When your kids get home from school, and you ask what they’ve been doing, popular answers might include “I don’t know” “I don’t remember” “playtime” or telling you what they have had for dinner. You’ll rarely get a detailed description of who they have been playing with or what they have learned. Kids aren’t very good at talking about their school day.
As they get older, it can start to feel a little like you don’t really know them. You see them at weekends when they are out. You see them playing on devices or eating family dinners, but you don’t see them in their environment. Many of us are a little different in our work environments than we are at home, so it’s no surprise that our children are different at school.
School is where they become little people. They have their routines, and their friends, their ways of doing things and they start to develop a personality of their own. You might not see this at home. Spend more time in their school and you’ll not only learn more about what they are studying but also about who they are.
The best thing is, you don’t need to be sat next to them watching their every move to do this. Get a job supervising dinner times or volunteer to help younger students with reading or writing. Even spending time at school watching plays and sports days puts you into their environment. You’ll see them running around and get to know a whole new side of them. But, how do you do this when you don’t have time to spend on school trips or working in the playground?
Make the Most of Parent’s Evening
Parent’s evening is a much for you to ask questions and learn more about what your child is getting up to at school as it is for the teachers to tell you about their grades and behaviour. Don’t just go in, have a quick look at their books and listen in silence as their teacher tells you the basics. Ask questions. Ask to see more of their work, ask about what they enjoy or what they dislike and ask if there is anything that you could be doing at home to help. This is one of the few times it’s just you and the teacher, without distractions Make the most of it. You could even take a notepad or a list of questions to ask if it helps.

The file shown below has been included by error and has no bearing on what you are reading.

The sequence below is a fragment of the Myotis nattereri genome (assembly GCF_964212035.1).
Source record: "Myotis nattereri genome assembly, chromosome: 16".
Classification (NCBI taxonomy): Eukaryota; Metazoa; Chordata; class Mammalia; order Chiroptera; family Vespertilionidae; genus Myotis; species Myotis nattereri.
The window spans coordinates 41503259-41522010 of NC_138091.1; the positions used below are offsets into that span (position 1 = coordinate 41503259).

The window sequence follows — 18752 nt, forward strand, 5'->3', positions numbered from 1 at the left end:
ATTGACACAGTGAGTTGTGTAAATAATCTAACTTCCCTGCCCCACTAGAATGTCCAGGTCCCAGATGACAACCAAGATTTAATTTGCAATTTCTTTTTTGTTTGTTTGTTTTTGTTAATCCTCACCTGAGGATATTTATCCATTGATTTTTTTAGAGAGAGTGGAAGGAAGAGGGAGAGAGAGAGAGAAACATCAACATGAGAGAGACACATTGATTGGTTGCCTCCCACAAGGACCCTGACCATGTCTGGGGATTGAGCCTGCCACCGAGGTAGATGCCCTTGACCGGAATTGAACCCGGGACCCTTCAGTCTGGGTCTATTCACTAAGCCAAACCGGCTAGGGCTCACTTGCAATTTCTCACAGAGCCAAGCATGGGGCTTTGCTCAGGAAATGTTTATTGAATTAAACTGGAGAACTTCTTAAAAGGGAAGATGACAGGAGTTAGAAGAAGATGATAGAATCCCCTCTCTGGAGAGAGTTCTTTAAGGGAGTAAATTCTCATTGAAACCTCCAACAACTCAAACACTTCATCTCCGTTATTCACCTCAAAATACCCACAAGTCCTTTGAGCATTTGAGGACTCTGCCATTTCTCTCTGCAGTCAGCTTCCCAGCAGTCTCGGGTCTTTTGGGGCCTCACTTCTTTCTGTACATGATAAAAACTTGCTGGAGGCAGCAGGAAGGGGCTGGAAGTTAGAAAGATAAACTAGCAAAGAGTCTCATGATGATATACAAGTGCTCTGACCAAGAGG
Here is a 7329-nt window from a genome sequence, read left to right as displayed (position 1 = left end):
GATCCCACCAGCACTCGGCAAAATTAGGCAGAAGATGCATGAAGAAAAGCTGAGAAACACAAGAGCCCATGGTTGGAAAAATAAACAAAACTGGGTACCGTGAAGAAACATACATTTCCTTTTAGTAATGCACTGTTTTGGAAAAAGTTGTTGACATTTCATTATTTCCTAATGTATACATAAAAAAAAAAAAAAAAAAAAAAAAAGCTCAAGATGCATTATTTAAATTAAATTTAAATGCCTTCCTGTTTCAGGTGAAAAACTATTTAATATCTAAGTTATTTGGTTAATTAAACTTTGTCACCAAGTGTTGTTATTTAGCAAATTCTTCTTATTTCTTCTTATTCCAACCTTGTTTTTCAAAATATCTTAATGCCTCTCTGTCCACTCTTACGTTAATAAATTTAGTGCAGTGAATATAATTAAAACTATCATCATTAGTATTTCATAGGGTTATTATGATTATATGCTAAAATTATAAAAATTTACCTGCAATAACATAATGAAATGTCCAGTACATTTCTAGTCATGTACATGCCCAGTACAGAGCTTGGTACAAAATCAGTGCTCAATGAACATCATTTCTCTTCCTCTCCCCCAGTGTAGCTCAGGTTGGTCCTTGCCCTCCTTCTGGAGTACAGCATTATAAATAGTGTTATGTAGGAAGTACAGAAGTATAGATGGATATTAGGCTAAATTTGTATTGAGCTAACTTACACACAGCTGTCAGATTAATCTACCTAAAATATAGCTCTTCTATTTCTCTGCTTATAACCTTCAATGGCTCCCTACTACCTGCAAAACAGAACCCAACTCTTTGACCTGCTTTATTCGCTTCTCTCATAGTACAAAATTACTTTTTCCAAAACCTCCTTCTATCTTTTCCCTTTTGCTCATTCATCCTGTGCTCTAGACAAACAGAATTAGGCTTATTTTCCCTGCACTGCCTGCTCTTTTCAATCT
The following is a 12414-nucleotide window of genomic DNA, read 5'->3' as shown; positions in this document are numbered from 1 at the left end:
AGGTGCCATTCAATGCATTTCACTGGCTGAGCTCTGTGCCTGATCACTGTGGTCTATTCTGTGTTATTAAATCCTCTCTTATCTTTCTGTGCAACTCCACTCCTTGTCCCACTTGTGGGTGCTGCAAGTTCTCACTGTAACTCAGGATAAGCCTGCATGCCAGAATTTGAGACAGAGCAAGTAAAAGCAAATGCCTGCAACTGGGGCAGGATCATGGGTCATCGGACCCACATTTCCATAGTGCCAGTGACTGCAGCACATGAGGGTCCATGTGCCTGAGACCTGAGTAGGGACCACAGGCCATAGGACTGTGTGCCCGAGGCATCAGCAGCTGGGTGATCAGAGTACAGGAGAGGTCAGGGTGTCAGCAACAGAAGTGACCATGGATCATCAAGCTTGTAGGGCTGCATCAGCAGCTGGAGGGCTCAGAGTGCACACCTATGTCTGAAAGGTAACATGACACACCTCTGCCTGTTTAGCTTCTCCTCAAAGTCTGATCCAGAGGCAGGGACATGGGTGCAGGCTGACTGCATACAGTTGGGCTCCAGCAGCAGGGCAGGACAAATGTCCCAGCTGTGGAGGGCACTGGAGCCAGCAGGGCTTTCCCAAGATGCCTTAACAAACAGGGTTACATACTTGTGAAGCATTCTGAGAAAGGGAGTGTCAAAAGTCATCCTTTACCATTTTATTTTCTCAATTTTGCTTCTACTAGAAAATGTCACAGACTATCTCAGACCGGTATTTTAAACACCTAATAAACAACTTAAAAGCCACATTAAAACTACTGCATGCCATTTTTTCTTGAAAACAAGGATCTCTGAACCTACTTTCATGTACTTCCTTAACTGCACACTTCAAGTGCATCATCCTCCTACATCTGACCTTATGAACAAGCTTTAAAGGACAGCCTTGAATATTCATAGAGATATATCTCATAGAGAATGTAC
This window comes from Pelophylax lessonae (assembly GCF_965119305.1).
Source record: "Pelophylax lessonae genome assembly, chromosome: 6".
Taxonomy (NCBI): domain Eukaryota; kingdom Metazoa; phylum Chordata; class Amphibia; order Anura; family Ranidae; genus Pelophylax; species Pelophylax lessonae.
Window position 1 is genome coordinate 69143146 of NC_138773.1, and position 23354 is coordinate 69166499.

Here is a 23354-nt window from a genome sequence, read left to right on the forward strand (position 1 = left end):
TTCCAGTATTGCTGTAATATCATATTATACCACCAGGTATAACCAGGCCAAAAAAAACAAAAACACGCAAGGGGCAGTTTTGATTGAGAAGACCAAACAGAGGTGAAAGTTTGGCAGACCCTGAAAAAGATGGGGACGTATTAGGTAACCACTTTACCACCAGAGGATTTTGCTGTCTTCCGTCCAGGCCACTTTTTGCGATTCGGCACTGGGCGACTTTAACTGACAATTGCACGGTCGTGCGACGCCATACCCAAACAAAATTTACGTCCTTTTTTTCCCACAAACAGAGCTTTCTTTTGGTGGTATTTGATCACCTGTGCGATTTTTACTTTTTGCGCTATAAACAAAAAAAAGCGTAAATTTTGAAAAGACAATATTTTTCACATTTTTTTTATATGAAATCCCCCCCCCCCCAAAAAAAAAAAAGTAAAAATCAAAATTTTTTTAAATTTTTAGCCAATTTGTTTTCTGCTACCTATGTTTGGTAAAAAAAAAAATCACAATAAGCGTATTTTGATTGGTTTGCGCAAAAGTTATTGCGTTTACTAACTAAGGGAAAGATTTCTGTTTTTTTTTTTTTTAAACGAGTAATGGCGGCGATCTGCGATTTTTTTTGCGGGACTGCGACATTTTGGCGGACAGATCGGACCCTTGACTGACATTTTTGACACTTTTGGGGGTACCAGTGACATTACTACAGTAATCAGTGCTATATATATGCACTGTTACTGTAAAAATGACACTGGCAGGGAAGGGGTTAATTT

There’s plenty going on at most modern schools. You certainly don’t need to spend your days there or volunteer for big trips to be a part of school life. Nor do you need to attend absolutely everything that happens. Just make the most of it when you do get a chance. Throughout the year most schools have trips, days out, open days, fayres and fetes, sponsored events, sports days, competitions, coffee mornings, bake sales, jumble sales and charity events. They are always looking for parents to help out and get involved. So, offer yourself when you can. Spend time getting to know teachers and other parents as well as the school and its policies and rules.
If you don’t have the time or simply don’t want to help out, at least make an effort to attend. Your kids will love seeing you in the crowd watching them or getting to show you around while you attend an event together. Ask questions, let them show off a little bit and enjoy getting the chance to enter their world for a time. Remember, this doesn’t last long. At some point in the future, they won’t want you there so enjoy it while it lasts.
Speak to Your Child
Whether you’ve got hours to give up or not, the very best way to be more involved in your child’s education is speaking to them about it. Ask detailed questions to avoid the dreaded “I don’t know”, help them with their homework, start projects together and take them on educational days out yourself. Be involved with them directly, no matter how much time you spend in school.
Of course, no one is saying that you need to quit your job or give up on your hobbies and interests so that you can be at school all day every day. Far from it. Your child does need this valuable time away from you to make their own friends and find their own way in the world. But, giving up a little of your free time, or just spending more time speaking to your child about their school day can be hugely beneficial to their education, their social growth and your relationship with each other.
*This is a collaborative post.